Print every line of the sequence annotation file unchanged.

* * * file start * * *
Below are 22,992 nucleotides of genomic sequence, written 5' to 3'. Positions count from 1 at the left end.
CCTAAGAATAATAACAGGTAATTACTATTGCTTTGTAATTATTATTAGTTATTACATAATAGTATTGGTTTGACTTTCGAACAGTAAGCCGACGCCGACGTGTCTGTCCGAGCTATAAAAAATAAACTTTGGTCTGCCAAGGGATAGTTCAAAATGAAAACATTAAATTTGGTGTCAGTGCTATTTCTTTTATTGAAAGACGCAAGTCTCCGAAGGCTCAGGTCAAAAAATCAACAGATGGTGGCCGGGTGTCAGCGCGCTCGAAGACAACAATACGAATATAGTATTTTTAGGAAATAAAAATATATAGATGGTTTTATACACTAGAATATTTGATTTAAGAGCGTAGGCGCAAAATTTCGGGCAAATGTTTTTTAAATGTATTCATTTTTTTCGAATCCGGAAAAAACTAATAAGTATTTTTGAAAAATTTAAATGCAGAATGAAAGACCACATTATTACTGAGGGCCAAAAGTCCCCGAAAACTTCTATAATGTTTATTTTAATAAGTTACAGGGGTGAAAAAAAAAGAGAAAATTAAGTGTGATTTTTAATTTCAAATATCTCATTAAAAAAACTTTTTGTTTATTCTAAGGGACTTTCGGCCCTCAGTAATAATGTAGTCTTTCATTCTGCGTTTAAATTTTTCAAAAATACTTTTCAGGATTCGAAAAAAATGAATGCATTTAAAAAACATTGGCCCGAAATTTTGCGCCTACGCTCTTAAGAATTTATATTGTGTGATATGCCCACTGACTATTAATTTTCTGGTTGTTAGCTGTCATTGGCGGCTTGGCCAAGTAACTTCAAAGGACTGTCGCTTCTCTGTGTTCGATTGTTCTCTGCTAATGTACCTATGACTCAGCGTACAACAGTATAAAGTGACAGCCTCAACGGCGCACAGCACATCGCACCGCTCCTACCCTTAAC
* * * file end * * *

Below are 22,992 nucleotides of genomic sequence, written 5' to 3'. Positions count from 1 at the left end.
CCTAAGAATAATAACAGGTAATTACTATTGCTTTGTAATTATTATTAGTTATTACATAATAGTATTGGTTTGACTTTCGAACAGTAAGCCGACGCCGACGTGTCTGTCCGAGCTATAAAAAATAAACTTTGGTCTGCCAAGGGATAGTTCAAAATGAAAACATTAAATTTGGTGTCAGTGCTATTTCTTTTATTGAAAGACGCAAGTCTCCGAAGGCTCAGGTCAAAAAATCAACAGATGGTGGCCGGGTGTCAGCGCGCTCGAAGACAACAATACGAATATAGTATTTTTAGGAAATAAAAATATATAGATGGTTTTATACACTAGAATATTTGATTTAAGAGCGTAGGCGCAAAATTTCGGGCAAATGTTTTTTAAATGTATTCATTTTTTTCGAATCCGGAAAAAACTAATAAGTATTTTTGAAAAATTTAAATGCAGAATGAAAGACCACATTATTACTGAGGGCCAAAAGTCCCCGAAAACTTCTATAATGTTTATTTTAATAAGTTACAGGGGTGAAAAAAAAAGAGAAAATTAAGTGTGATTTTTAATTTCAAATATCTCATTAAAAAAACTTTTTGTTTATTCTAAGGGACTTTCGGCCCTCAGTAATAATGTAGTCTTTCATTCTGCGTTTAAATTTTTCAAAAATACTTTTCAGGATTCGAAAAAAATGAATGCATTTAAAAAACATTGGCCCGAAATTTTGCGCCTACGCTCTTAAGAATTTATATTGTGTGATATGCCCACTGACTATTAATTTTCTGGTTGTTAGCTGTCATTGGCGGCTTGGCCAAGTAACTTCAAAGGACTGTCGCTTCTCTGTGTTCGATTGTTCTCTGCTAATGTACCTATGACTCAGCGTACAACAGTATAAAGTGACAGCCTCAACGGCGCACAGCACATCGCACCGCTCCTACCCTTAAC